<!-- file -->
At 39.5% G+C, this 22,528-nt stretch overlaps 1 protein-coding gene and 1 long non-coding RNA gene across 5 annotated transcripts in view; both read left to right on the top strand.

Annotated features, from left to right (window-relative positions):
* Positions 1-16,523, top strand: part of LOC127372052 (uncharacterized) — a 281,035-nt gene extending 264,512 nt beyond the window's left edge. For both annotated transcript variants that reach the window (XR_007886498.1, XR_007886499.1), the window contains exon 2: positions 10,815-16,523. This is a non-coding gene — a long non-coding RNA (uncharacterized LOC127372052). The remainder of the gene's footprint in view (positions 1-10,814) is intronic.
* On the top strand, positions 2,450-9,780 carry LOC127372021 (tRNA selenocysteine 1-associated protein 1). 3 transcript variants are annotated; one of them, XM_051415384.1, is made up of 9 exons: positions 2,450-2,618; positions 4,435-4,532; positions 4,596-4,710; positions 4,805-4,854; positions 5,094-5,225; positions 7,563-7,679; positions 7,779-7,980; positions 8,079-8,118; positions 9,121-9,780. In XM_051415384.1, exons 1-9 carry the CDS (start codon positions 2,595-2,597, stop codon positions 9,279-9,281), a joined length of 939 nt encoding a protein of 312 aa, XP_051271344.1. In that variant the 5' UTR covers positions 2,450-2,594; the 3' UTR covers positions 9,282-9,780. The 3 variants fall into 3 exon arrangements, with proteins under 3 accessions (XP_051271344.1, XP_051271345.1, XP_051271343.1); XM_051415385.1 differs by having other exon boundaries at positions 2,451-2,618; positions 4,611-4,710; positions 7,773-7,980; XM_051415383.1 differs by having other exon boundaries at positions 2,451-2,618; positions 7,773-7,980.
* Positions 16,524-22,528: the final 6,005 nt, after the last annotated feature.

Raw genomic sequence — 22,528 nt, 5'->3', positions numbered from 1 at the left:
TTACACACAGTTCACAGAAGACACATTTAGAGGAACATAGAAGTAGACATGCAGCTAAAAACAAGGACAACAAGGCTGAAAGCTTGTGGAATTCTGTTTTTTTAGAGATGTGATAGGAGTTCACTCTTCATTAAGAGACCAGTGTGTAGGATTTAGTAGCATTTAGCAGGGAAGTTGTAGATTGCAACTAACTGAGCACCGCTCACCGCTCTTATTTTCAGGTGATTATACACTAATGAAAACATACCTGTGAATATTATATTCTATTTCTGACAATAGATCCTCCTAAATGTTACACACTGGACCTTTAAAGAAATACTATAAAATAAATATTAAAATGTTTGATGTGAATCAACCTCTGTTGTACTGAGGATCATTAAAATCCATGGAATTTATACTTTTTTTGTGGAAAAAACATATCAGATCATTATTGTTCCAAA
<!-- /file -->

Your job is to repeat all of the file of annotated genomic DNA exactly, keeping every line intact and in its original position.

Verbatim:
At 39.5% G+C, this 22,528-nt stretch overlaps 1 protein-coding gene and 1 long non-coding RNA gene across 5 annotated transcripts in view; both read left to right on the top strand.

Annotated features, from left to right (window-relative positions):
* Positions 1-16,523, top strand: part of LOC127372052 (uncharacterized) — a 281,035-nt gene extending 264,512 nt beyond the window's left edge. For both annotated transcript variants that reach the window (XR_007886498.1, XR_007886499.1), the window contains exon 2: positions 10,815-16,523. This is a non-coding gene — a long non-coding RNA (uncharacterized LOC127372052). The remainder of the gene's footprint in view (positions 1-10,814) is intronic.
* On the top strand, positions 2,450-9,780 carry LOC127372021 (tRNA selenocysteine 1-associated protein 1). 3 transcript variants are annotated; one of them, XM_051415384.1, is made up of 9 exons: positions 2,450-2,618; positions 4,435-4,532; positions 4,596-4,710; positions 4,805-4,854; positions 5,094-5,225; positions 7,563-7,679; positions 7,779-7,980; positions 8,079-8,118; positions 9,121-9,780. In XM_051415384.1, exons 1-9 carry the CDS (start codon positions 2,595-2,597, stop codon positions 9,279-9,281), a joined length of 939 nt encoding a protein of 312 aa, XP_051271344.1. In that variant the 5' UTR covers positions 2,450-2,594; the 3' UTR covers positions 9,282-9,780. The 3 variants fall into 3 exon arrangements, with proteins under 3 accessions (XP_051271344.1, XP_051271345.1, XP_051271343.1); XM_051415385.1 differs by having other exon boundaries at positions 2,451-2,618; positions 4,611-4,710; positions 7,773-7,980; XM_051415383.1 differs by having other exon boundaries at positions 2,451-2,618; positions 7,773-7,980.
* Positions 16,524-22,528: the final 6,005 nt, after the last annotated feature.

Raw genomic sequence — 22,528 nt, 5'->3', positions numbered from 1 at the left:
TTACACACAGTTCACAGAAGACACATTTAGAGGAACATAGAAGTAGACATGCAGCTAAAAACAAGGACAACAAGGCTGAAAGCTTGTGGAATTCTGTTTTTTTAGAGATGTGATAGGAGTTCACTCTTCATTAAGAGACCAGTGTGTAGGATTTAGTAGCATTTAGCAGGGAAGTTGTAGATTGCAACTAACTGAGCACCGCTCACCGCTCTTATTTTCAGGTGATTATACACTAATGAAAACATACCTGTGAATATTATATTCTATTTCTGACAATAGATCCTCCTAAATGTTACACACTGGACCTTTAAAGAAATACTATAAAATAAATATTAAAATGTTTGATGTGAATCAACCTCTGTTGTACTGAGGATCATTAAAATCCATGGAATTTATACTTTTTTTGTGGAAAAAACATATCAGATCATTATTGTTCCAAA